Ever since his growing-up days in Waco, Texas, surrounded by hordes of young cousins, Berry Brazelton knew he wanted to be a pediatrician. ''I went into it for the same reason everyone else does - I liked children. I wanted to know what makes a baby tick. I wanted to understand what makes children want to go on developing, why they look so excited sometimes.''
Medical school was a disappointment, however. ''Pediatricians have always been trained for diseases,'' he explains, ''but 80 percent of our work is normal child development and backing up young parents.
''What we've been trying to do at Harvard for the past few years is to show pediatricians how to work with families,'' he continues. ''They need to know how to establish relationships with their patients that will allow their patients to let down their hair and tell them what's on their minds and hearts.''
The four common-sense child-rearing manuals that Dr. Brazelton has written have been a family project in many ways. What he writes in the morning, Christina often edits in the afternoon. Recently their daughter Christina, a creative-writing student at City College of New York, helped to revise ''Infants and Mothers,'' first published in 1969. The new version speaks more directly to and about fathers, and it is as supportive of single and working parents in print as Dr. Brazelton is in practice.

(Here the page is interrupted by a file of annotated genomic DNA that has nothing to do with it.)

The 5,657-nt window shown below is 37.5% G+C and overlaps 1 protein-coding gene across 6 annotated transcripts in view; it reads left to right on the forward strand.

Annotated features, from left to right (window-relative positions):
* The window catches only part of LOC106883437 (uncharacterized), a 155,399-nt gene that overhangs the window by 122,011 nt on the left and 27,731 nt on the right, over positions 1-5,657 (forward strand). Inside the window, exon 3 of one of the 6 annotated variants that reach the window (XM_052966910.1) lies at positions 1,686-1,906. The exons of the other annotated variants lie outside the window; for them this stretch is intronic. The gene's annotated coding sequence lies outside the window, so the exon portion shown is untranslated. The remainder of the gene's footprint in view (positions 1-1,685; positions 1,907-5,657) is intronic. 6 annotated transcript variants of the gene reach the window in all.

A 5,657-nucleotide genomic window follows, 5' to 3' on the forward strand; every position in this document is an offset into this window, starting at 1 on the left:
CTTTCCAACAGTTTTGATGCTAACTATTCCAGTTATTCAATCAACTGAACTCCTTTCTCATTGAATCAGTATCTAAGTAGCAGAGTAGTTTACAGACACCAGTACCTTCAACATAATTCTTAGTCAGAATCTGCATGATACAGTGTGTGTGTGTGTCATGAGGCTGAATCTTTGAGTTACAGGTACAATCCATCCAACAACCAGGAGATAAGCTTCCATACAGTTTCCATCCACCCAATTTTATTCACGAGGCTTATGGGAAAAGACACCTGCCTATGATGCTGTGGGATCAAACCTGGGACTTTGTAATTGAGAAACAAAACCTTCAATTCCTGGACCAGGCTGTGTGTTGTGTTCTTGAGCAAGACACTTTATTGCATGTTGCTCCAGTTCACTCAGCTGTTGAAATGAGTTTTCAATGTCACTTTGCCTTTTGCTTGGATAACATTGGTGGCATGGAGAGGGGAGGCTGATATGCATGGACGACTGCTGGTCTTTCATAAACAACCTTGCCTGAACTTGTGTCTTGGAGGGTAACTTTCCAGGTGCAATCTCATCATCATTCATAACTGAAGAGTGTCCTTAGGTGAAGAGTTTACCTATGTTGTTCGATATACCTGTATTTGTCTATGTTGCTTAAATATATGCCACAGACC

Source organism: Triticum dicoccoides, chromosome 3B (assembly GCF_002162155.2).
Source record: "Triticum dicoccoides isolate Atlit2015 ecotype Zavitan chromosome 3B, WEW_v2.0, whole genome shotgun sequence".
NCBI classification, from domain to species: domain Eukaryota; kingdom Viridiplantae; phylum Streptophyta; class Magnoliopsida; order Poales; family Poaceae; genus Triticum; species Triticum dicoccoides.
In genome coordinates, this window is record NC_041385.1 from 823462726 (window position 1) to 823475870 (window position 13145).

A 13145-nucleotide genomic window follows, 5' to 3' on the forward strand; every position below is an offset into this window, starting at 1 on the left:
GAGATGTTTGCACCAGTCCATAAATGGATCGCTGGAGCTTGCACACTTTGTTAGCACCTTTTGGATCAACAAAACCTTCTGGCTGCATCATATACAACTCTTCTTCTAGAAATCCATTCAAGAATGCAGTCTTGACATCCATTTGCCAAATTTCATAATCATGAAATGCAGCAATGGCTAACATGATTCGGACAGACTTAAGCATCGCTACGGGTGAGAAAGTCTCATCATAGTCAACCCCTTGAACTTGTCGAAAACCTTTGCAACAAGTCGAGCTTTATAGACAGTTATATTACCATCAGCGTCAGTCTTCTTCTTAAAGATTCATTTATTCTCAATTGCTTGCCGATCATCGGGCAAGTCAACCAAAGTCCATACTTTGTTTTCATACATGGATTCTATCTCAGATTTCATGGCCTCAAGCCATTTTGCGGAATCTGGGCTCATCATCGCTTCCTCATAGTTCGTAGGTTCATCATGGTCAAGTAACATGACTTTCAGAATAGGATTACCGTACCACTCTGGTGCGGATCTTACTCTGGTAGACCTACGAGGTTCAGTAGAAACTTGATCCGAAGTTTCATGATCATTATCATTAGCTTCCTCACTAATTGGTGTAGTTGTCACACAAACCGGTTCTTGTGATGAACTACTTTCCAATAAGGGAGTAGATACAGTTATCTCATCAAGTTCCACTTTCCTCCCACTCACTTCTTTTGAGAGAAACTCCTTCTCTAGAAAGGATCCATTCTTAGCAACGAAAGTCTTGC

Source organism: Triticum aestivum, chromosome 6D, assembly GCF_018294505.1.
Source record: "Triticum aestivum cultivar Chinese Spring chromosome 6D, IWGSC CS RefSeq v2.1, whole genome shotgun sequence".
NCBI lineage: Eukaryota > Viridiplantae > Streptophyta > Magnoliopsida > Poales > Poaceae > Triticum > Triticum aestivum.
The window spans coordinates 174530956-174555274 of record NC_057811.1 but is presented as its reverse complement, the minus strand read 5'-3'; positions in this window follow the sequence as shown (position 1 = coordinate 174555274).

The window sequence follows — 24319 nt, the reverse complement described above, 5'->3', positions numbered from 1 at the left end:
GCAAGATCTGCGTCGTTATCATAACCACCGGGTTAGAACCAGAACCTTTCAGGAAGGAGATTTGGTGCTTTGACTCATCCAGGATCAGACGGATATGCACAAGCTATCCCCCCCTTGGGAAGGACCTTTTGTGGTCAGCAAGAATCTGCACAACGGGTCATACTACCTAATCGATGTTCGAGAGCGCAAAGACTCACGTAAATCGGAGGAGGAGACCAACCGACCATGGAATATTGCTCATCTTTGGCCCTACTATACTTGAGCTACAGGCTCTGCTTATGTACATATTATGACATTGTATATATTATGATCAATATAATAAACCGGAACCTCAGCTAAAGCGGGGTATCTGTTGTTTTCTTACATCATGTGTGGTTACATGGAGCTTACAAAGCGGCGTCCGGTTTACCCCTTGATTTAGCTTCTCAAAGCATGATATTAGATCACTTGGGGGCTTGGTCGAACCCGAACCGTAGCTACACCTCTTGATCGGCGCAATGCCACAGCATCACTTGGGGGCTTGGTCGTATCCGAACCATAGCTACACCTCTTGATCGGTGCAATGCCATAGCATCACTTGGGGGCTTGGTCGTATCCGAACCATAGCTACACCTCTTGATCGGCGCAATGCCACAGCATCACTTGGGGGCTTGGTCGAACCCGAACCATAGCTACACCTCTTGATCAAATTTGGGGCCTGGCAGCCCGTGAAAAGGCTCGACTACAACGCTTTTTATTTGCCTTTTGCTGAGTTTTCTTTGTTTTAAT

''I knew the old book had been aimed at an attachment model that was somewhat out of date - the model of a mother at home with her baby all the time,'' he notes. ''Whatever we all might wish for, the reality is that 58 percent of mothers aren't at home with their babies, and it's time we faced that.''
Dr. Brazelton still thinks a mother's most important job is being with her young children - for at least their first four months, and preferably for the first year - but he says he has come to realize that many women either want or need to work. Rather than press a mother to stay at home, he now sees his role as encouraging her to find what he calls a good motherly substitute.
''His attitudes used to be pretty antiquated,'' says daughter Polly, a bank vice-president. ''My sisters and I have tried to get him to see that what women want for themselves is just as important as what they want for their children. It's taken him a while to come along, but it's a good indication of his ability to change. For his field, he's extremely flexible.''
He also is extremely busy. A recently hired business agent handles the logistics of his speaking engagements and publishing contracts, and Dr. Brazelton uses every moment of spare time - including a week's vacation at his summer home here overlooking Cape Cod Bay - to work on his next book. When the phone rings, however, he's on his feet and running.